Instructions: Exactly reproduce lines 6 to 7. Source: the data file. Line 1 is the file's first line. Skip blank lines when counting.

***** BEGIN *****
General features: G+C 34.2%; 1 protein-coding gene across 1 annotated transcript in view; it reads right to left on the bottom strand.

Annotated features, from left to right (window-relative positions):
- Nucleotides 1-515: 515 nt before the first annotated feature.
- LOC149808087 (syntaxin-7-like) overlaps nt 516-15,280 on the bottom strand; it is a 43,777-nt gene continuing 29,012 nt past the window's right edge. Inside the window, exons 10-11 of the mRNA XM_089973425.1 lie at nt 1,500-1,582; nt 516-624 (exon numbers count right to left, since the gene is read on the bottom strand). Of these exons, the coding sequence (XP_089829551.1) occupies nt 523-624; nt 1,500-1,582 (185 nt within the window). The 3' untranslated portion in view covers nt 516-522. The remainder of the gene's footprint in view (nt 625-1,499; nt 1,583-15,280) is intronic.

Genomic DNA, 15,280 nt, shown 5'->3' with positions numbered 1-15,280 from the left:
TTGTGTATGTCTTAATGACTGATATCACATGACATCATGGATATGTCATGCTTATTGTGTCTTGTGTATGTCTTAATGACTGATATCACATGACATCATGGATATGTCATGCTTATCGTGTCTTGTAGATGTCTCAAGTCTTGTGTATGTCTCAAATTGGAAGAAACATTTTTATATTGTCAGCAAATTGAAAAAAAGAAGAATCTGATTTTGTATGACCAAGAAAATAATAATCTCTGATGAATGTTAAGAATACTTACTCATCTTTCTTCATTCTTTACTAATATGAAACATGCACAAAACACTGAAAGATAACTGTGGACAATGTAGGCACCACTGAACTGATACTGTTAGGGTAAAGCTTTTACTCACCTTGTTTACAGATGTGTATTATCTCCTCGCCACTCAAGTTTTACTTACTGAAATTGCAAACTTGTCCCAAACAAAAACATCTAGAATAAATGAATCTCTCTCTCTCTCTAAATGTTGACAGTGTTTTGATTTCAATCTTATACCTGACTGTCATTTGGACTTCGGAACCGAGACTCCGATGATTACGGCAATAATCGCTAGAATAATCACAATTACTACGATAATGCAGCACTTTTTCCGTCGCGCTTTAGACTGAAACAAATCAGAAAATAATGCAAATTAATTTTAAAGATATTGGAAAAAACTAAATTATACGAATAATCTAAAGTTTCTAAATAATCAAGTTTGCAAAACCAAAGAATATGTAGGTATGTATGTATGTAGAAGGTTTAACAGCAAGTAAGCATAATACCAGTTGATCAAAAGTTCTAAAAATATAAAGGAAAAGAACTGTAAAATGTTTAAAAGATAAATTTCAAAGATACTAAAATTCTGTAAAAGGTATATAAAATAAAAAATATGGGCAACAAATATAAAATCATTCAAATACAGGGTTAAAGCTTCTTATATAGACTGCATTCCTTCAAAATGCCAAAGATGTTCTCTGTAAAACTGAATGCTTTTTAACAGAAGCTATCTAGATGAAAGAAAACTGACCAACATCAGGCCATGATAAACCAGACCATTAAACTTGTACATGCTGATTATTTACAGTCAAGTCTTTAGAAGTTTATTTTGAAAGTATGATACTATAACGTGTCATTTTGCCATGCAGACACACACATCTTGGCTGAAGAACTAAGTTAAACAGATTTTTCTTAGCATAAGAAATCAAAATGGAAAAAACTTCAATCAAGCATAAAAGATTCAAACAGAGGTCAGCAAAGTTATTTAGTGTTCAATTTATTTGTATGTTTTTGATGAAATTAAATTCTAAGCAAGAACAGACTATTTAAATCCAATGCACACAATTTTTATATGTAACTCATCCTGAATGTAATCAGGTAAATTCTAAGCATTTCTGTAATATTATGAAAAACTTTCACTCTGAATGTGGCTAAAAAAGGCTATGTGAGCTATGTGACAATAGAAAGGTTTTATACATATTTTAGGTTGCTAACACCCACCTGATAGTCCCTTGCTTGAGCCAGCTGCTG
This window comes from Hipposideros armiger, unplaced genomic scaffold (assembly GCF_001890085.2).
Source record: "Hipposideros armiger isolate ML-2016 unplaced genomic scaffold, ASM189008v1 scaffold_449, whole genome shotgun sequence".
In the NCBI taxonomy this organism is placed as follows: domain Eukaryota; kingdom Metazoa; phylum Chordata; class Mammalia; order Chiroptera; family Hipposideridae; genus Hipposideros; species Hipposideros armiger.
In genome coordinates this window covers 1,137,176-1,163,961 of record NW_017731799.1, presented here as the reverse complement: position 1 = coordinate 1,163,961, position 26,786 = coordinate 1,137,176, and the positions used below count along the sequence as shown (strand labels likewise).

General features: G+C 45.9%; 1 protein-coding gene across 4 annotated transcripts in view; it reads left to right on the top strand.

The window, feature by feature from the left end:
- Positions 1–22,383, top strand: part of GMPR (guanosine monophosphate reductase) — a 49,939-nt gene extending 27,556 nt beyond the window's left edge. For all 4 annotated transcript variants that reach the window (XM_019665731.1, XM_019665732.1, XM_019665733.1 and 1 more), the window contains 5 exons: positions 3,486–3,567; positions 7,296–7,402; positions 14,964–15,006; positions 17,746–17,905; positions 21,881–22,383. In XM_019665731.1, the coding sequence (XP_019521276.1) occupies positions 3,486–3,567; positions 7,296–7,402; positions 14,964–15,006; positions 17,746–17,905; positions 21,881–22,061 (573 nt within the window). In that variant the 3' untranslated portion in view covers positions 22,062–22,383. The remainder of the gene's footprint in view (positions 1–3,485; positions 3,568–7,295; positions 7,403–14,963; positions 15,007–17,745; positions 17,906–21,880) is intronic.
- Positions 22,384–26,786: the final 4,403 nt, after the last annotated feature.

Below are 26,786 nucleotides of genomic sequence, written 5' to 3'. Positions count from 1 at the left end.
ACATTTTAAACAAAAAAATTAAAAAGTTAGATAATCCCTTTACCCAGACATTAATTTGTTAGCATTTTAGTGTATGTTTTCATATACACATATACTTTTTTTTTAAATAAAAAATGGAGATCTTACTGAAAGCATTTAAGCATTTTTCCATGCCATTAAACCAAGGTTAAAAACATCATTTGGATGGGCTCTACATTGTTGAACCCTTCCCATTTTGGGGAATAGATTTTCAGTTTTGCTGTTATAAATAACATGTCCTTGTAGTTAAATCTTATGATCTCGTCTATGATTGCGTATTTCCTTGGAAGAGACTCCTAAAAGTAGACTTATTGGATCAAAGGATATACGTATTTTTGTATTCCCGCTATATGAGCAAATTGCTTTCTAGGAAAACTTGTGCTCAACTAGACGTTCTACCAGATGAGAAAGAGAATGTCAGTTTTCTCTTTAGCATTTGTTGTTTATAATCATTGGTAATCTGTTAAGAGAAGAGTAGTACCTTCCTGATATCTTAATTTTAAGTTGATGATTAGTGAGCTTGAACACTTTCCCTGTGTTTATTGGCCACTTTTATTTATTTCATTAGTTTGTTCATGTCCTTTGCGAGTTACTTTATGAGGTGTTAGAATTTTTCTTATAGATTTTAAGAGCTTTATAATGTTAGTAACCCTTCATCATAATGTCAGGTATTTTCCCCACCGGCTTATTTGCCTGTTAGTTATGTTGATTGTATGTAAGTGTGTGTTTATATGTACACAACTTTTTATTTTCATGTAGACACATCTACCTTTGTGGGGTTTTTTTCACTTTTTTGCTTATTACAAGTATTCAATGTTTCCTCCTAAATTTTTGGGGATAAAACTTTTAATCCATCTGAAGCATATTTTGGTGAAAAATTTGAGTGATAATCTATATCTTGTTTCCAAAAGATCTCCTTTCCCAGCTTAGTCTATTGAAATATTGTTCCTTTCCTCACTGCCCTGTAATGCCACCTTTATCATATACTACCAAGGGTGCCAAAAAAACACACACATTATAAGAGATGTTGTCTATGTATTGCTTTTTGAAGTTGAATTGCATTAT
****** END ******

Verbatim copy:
TTGTGTATGTCTTAATGACTGATATCACATGACATCATGGATATGTCATGCTTATTGTGTCTTGTGTATGTCTTAATGACTGATATCACATGACATCATGGATATGTCATGCTTATCGTGTCTTGTAGATGTCTCAAGTCTTGTGTATGTCTCAAATTGGAAGAAACATTTTTATATTGTCAGCAAATTGAAAAAAAGAAGAATCTGATTTTGTATGACCAAGAAAATAATAATCTCTGATGAATGTTAAGAATACTTACTCATCTTTCTTCATTCTTTACTAATATGAAACATGCACAAAACACTGAAAGATAACTGTGGACAATGTAGGCACCACTGAACTGATACTGTTAGGGTAAAGCTTTTACTCACCTTGTTTACAGATGTGTATTATCTCCTCGCCACTCAAGTTTTACTTACTGAAATTGCAAACTTGTCCCAAACAAAAACATCTAGAATAAATGAATCTCTCTCTCTCTCTAAATGTTGACAGTGTTTTGATTTCAATCTTATACCTGACTGTCATTTGGACTTCGGAACCGAGACTCCGATGATTACGGCAATAATCGCTAGAATAATCACAATTACTACGATAATGCAGCACTTTTTCCGTCGCGCTTTAGACTGAAACAAATCAGAAAATAATGCAAATTAATTTTAAAGATATTGGAAAAAACTAAATTATACGAATAATCTAAAGTTTCTAAATAATCAAGTTTGCAAAACCAAAGAATATGTAGGTATGTATGTATGTAGAAGGTTTAACAGCAAGTAAGCATAATACCAGTTGATCAAAAGTTCTAAAAATATAAAGGAAAAGAACTGTAAAATGTTTAAAAGATAAATTTCAAAGATACTAAAATTCTGTAAAAGGTATATAAAATAAAAAATATGGGCAACAAATATAAAATCATTCAAATACAGGGTTAAAGCTTCTTATATAGACTGCATTCCTTCAAAATGCCAAAGATGTTCTCTGTAAAACTGAATGCTTTTTAACAGAAGCTATCTAGATGAAAGAAAACTGACCAACATCAGGCCATGATAAACCAGACCATTAAACTTGTACATGCTGATTATTTACAGTCAAGTCTTTAGAAGTTTATTTTGAAAGTATGATACTATAACGTGTCATTTTGCCATGCAGACACACACATCTTGGCTGAAGAACTAAGTTAAACAGATTTTTCTTAGCATAAGAAATCAAAATGGAAAAAACTTCAATCAAGCATAAAAGATTCAAACAGAGGTCAGCAAAGTTATTTAGTGTTCAATTTATTTGTATGTTTTTGATGAAATTAAATTCTAAGCAAGAACAGACTATTTAAATCCAATGCACACAATTTTTATATGTAACTCATCCTGAATGTAATCAGGTAAATTCTAAGCATTTCTGTAATATTATGAAAAACTTTCACTCTGAATGTGGCTAAAAAAGGCTATGTGAGCTATGTGACAATAGAAAGGTTTTATACATATTTTAGGTTGCTAACACCCACCTGATAGTCCCTTGCTTGAGCCAGCTGCTG
This window comes from Hipposideros armiger, unplaced genomic scaffold (assembly GCF_001890085.2).